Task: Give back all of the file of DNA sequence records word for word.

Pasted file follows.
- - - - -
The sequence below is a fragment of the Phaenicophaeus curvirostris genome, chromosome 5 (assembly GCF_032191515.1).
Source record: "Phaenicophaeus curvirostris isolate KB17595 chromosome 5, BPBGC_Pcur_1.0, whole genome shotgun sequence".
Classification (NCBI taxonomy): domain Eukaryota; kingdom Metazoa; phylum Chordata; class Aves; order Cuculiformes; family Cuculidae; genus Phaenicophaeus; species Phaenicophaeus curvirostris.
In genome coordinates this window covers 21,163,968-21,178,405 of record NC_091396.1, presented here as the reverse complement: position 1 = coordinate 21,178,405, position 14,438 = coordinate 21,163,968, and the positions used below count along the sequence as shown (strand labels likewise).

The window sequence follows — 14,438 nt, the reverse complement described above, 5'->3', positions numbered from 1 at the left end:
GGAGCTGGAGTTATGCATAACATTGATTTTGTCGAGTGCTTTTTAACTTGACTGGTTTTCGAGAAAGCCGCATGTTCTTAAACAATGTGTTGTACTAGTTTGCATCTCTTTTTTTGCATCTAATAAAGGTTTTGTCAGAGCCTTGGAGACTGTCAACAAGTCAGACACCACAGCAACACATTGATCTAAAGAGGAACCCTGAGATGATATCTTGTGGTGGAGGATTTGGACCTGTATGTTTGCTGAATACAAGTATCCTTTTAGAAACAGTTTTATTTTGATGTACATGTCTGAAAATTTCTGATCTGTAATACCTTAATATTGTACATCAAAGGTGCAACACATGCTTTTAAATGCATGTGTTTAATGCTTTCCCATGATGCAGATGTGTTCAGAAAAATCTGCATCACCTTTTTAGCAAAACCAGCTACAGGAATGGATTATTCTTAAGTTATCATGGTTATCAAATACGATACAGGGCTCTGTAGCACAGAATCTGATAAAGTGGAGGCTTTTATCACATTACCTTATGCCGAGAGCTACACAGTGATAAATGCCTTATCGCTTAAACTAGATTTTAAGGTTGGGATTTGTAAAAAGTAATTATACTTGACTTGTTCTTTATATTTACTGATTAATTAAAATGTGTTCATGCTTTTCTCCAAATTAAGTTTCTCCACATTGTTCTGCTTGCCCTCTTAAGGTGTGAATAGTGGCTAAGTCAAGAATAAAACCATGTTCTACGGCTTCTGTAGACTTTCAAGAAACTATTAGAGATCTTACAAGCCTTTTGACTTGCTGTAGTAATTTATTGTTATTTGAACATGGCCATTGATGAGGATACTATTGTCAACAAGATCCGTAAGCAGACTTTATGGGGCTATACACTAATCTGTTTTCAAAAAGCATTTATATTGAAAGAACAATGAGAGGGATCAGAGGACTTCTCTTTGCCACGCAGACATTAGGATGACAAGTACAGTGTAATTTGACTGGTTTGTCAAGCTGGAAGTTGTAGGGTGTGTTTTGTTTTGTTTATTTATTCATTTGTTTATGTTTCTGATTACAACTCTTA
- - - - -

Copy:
The sequence below is a fragment of the Phaenicophaeus curvirostris genome, chromosome 5 (assembly GCF_032191515.1).
Source record: "Phaenicophaeus curvirostris isolate KB17595 chromosome 5, BPBGC_Pcur_1.0, whole genome shotgun sequence".
Classification (NCBI taxonomy): domain Eukaryota; kingdom Metazoa; phylum Chordata; class Aves; order Cuculiformes; family Cuculidae; genus Phaenicophaeus; species Phaenicophaeus curvirostris.
In genome coordinates this window covers 21,163,968-21,178,405 of record NC_091396.1, presented here as the reverse complement: position 1 = coordinate 21,178,405, position 14,438 = coordinate 21,163,968, and the positions used below count along the sequence as shown (strand labels likewise).

The window sequence follows — 14,438 nt, the reverse complement described above, 5'->3', positions numbered from 1 at the left end:
GGAGCTGGAGTTATGCATAACATTGATTTTGTCGAGTGCTTTTTAACTTGACTGGTTTTCGAGAAAGCCGCATGTTCTTAAACAATGTGTTGTACTAGTTTGCATCTCTTTTTTTGCATCTAATAAAGGTTTTGTCAGAGCCTTGGAGACTGTCAACAAGTCAGACACCACAGCAACACATTGATCTAAAGAGGAACCCTGAGATGATATCTTGTGGTGGAGGATTTGGACCTGTATGTTTGCTGAATACAAGTATCCTTTTAGAAACAGTTTTATTTTGATGTACATGTCTGAAAATTTCTGATCTGTAATACCTTAATATTGTACATCAAAGGTGCAACACATGCTTTTAAATGCATGTGTTTAATGCTTTCCCATGATGCAGATGTGTTCAGAAAAATCTGCATCACCTTTTTAGCAAAACCAGCTACAGGAATGGATTATTCTTAAGTTATCATGGTTATCAAATACGATACAGGGCTCTGTAGCACAGAATCTGATAAAGTGGAGGCTTTTATCACATTACCTTATGCCGAGAGCTACACAGTGATAAATGCCTTATCGCTTAAACTAGATTTTAAGGTTGGGATTTGTAAAAAGTAATTATACTTGACTTGTTCTTTATATTTACTGATTAATTAAAATGTGTTCATGCTTTTCTCCAAATTAAGTTTCTCCACATTGTTCTGCTTGCCCTCTTAAGGTGTGAATAGTGGCTAAGTCAAGAATAAAACCATGTTCTACGGCTTCTGTAGACTTTCAAGAAACTATTAGAGATCTTACAAGCCTTTTGACTTGCTGTAGTAATTTATTGTTATTTGAACATGGCCATTGATGAGGATACTATTGTCAACAAGATCCGTAAGCAGACTTTATGGGGCTATACACTAATCTGTTTTCAAAAAGCATTTATATTGAAAGAACAATGAGAGGGATCAGAGGACTTCTCTTTGCCACGCAGACATTAGGATGACAAGTACAGTGTAATTTGACTGGTTTGTCAAGCTGGAAGTTGTAGGGTGTGTTTTGTTTTGTTTATTTATTCATTTGTTTATGTTTCTGATTACAACTCTTA